Cancer is the first or second leading cause of premature death (i.e., at ages 30–69 years) in 134 of 183 countries, and it ranks third or fourth in an additional 45 countries. An estimated 18.1 million new cancer cases and 9.6 million cancer-related deaths occurred worldwide in 2018. The incidence of cancer globally is expected to exceed 27 million new cancer cases per year by 2040 in part due to the aging of the population and greater susceptibility to aging-related diseases such as cancer. This estimated increase in cancer incidence will occur in all countries, but the predicted increase will be proportionately greatest in low and medium countries. Cancer is also a disease associated with significant morbidity. It is estimated that the total annual economic cost of cancer in 2010 was US$1.16 trillion per year.
Cancer is the first or second leading cause of premature death (i.e., at ages 30–69 years) in 134 of 183 countries, and it ranks third or fourth in an additional 45 countries.1 An estimated 18.1 million new cancer cases and 9.6 million cancer-related deaths occurred worldwide in 2018.2 The incidence of cancer globally is expected to exceed 27 million new cancer cases per year by 2040 in part due to the aging of the population and greater susceptibility to aging-related diseases such as cancer.3 This estimated increase in cancer incidence will occur in all countries, but the predicted increase will be proportionately greatest in low and medium countries.3 Cancer is also a disease associated with significant morbidity. It is estimated that the total annual economic cost of cancer in 2010 was US$1.16 trillion per year.4
There is extensive evidence which indicates that the burden of cancer can be substantially reduced. Approximately 30%–50% of cancers can be prevented, early diagnosis and access to evidence-based treatments can significantly improve survival, and evidence-based supportive care interventions can significantly improve safety, reduce morbidity, optimize quality of life, and improve the experiences of health care for the person affected by cancer and their family. Reducing the burden of cancer is not only about limiting the numbers of those affected by cancer. It also requires actions to improve the person’s experience of cancer across the disease trajectory.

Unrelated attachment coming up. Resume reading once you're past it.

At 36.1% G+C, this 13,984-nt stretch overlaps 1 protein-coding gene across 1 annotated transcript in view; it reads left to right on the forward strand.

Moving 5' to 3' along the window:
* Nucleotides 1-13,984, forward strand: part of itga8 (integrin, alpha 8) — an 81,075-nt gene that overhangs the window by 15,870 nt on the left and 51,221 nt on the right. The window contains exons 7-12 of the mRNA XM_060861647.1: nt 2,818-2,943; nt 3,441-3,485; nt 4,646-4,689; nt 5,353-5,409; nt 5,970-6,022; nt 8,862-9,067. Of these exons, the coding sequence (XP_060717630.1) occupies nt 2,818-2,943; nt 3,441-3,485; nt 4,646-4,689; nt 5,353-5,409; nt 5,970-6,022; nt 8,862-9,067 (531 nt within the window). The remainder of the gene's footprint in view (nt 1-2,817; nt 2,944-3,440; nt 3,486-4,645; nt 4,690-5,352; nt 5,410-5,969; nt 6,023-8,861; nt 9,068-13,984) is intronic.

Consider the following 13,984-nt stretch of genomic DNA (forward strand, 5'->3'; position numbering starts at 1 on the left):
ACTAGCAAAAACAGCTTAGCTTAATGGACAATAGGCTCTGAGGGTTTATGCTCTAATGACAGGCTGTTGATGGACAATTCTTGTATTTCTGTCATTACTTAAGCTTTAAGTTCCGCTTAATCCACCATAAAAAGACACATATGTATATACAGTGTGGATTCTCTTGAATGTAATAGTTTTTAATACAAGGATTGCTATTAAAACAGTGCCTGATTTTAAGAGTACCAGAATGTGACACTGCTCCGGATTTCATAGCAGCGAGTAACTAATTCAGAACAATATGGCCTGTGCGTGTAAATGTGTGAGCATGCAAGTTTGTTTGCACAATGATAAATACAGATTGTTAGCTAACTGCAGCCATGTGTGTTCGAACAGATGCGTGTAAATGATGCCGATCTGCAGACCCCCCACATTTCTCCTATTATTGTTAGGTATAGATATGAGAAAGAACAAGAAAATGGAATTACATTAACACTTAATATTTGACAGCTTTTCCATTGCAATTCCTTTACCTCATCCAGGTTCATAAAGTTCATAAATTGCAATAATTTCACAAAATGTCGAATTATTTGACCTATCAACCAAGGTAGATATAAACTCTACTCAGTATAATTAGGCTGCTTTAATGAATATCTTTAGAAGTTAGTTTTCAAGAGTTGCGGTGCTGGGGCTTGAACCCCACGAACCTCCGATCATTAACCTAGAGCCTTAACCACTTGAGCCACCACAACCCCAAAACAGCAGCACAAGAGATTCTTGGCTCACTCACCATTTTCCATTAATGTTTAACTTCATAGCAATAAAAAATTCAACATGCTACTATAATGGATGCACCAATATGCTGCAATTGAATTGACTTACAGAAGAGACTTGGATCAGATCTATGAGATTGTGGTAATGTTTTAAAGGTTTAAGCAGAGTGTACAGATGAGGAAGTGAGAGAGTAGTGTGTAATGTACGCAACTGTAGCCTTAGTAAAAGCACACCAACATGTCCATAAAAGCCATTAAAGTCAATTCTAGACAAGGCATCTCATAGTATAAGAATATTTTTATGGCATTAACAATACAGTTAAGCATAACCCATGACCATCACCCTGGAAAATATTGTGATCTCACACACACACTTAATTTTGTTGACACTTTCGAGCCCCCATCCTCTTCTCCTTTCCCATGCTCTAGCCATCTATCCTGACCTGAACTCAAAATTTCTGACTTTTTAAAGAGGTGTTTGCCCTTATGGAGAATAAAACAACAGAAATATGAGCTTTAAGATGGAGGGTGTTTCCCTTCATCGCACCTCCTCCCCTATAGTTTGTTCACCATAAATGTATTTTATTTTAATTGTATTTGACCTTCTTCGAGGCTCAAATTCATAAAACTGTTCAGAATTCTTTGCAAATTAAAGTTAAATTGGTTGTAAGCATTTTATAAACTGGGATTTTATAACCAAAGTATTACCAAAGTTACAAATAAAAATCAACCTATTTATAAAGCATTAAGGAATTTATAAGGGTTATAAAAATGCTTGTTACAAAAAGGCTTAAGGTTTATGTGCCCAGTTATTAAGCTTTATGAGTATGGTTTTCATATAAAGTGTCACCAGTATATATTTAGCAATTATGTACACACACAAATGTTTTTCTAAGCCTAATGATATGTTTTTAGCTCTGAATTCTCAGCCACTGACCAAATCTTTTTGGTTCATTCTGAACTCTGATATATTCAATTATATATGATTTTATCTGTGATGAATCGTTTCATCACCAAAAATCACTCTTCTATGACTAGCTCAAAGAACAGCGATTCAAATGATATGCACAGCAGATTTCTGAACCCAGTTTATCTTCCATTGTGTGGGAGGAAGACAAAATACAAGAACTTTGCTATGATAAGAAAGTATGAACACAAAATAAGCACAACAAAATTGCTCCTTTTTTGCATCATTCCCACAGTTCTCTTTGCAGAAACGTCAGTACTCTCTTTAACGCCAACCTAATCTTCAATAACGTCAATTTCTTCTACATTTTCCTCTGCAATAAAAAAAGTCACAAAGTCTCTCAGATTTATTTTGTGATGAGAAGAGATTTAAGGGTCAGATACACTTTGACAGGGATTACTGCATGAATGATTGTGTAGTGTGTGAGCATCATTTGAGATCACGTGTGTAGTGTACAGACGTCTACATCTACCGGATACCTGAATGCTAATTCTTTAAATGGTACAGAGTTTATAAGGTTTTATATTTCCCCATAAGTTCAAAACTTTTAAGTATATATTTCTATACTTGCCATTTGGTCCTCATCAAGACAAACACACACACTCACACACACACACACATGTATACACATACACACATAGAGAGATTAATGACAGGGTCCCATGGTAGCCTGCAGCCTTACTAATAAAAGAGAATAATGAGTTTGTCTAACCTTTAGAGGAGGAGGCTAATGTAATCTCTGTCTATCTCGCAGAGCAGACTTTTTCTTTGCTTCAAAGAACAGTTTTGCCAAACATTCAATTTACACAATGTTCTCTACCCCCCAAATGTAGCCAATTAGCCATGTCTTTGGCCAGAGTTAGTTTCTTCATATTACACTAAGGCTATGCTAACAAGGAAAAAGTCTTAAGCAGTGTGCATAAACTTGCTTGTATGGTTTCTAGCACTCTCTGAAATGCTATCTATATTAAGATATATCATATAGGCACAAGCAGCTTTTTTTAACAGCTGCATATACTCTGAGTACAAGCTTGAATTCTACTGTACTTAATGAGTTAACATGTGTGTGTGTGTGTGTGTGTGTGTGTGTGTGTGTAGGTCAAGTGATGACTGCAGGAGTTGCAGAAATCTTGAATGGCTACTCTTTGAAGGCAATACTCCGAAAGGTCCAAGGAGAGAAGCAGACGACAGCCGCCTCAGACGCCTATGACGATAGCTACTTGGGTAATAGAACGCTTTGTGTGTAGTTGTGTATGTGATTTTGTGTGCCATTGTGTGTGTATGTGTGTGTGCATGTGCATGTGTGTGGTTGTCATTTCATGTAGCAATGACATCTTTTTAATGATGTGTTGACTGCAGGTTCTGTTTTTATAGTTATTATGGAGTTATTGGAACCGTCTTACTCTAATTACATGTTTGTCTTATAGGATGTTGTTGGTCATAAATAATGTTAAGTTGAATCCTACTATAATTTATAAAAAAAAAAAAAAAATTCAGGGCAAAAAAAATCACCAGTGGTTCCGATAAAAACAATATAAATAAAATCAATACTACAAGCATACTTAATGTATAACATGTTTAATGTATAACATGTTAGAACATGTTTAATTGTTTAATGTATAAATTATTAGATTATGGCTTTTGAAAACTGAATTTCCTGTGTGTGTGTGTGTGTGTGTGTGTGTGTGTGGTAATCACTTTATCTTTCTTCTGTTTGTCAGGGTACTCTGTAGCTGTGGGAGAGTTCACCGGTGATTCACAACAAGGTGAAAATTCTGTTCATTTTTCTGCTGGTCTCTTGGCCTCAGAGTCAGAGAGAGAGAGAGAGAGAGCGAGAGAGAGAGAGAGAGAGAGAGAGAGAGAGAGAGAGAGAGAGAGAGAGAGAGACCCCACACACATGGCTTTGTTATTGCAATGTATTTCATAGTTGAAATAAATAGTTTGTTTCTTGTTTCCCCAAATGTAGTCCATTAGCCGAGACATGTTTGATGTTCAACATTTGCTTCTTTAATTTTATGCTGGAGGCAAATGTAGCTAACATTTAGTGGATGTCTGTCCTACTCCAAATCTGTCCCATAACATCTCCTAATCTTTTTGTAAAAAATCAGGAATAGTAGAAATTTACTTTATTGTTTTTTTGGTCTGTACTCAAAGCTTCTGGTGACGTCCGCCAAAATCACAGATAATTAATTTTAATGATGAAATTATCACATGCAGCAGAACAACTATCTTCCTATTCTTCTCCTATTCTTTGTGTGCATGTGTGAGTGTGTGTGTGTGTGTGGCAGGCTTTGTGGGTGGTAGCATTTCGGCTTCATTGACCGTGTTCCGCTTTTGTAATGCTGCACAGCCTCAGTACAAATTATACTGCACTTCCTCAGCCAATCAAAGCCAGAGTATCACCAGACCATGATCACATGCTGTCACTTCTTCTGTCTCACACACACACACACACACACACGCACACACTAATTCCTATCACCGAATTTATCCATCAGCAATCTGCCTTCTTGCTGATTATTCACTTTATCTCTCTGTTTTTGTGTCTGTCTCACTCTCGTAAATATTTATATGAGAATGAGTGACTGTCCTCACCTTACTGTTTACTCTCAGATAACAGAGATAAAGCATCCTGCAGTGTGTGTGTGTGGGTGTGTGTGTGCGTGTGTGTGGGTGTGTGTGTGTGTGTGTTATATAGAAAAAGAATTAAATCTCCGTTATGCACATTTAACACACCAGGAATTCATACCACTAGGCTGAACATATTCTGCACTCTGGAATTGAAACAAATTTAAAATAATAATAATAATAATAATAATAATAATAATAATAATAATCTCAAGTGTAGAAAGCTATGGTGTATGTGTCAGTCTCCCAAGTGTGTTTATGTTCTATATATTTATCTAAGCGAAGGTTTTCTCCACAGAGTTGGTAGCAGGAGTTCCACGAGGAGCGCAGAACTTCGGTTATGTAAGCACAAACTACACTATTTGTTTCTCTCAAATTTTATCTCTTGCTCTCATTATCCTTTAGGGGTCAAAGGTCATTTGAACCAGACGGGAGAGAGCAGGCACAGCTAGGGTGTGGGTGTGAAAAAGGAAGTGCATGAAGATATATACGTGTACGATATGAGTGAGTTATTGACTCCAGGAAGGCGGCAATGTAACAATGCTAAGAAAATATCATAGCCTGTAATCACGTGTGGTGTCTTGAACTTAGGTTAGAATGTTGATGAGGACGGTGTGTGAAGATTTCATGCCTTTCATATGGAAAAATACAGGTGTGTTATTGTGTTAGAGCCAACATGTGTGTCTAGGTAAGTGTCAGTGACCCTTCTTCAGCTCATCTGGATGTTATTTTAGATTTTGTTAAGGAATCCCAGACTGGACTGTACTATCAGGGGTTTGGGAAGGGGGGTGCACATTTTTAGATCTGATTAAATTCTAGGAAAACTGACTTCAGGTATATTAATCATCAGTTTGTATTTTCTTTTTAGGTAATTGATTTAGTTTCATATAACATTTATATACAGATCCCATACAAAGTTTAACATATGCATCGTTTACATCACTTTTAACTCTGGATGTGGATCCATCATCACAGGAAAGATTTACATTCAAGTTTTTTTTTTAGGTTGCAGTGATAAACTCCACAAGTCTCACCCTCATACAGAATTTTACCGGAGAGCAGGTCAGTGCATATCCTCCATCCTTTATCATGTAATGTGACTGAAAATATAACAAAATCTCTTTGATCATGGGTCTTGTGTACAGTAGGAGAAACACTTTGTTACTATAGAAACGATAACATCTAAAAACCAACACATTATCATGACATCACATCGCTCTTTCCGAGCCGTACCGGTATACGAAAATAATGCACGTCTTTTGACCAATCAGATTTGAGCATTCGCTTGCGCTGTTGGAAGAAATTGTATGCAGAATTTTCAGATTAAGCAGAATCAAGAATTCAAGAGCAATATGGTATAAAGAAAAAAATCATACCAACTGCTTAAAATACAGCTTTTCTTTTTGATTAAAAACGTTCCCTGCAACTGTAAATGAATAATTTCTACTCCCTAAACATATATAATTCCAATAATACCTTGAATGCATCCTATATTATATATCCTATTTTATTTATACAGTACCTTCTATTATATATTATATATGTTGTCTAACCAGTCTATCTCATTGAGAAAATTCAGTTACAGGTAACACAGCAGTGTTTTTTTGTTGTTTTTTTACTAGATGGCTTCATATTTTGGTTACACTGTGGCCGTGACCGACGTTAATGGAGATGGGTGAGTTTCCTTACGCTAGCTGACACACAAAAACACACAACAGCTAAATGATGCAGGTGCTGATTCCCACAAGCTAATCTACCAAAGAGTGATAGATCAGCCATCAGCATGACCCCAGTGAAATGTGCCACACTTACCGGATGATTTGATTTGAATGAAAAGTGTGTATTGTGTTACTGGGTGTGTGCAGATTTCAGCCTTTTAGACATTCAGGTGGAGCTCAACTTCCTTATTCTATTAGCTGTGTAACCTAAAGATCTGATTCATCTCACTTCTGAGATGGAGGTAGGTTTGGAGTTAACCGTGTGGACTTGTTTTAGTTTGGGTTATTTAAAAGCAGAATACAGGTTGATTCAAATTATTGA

Cancer control has been a growing priority of governments globally and the World Health Organization (WHO). The 2017 World Health Assembly resolution on cancer prevention and control proposed an integrated approach to cancer control from a public policy perspective. The guiding principle of these WHO efforts is that health is a basic human right, and in order to respect that right, health services need to be provided through a universal health coverage system that leaves no one behind.5
There are over 20 million nurses and midwives worldwide, making them the largest group of health professionals who are well placed to reduce the burden of cancer. In many countries, nurses are at the front line to reduce the burden of cancer as they provide essential primary healthcare services, which include education focused on prevention and early detection of cancer. Nurses also reduce the burden of cancer by delivering complex treatments, ensuring timely and safe minimization of complications, providing care for individuals and their families across a range of care settings, and empowering individuals and their families to assume self-management of the disease.6,7 Achieving the goal of universal health coverage to reduce the burden of cancer therefore urgently requires that nursing services are not only strengthened, but that they are optimized and extended.
Nurses contribute to reducing the burden of cancer across the entire pathway (see Table 1).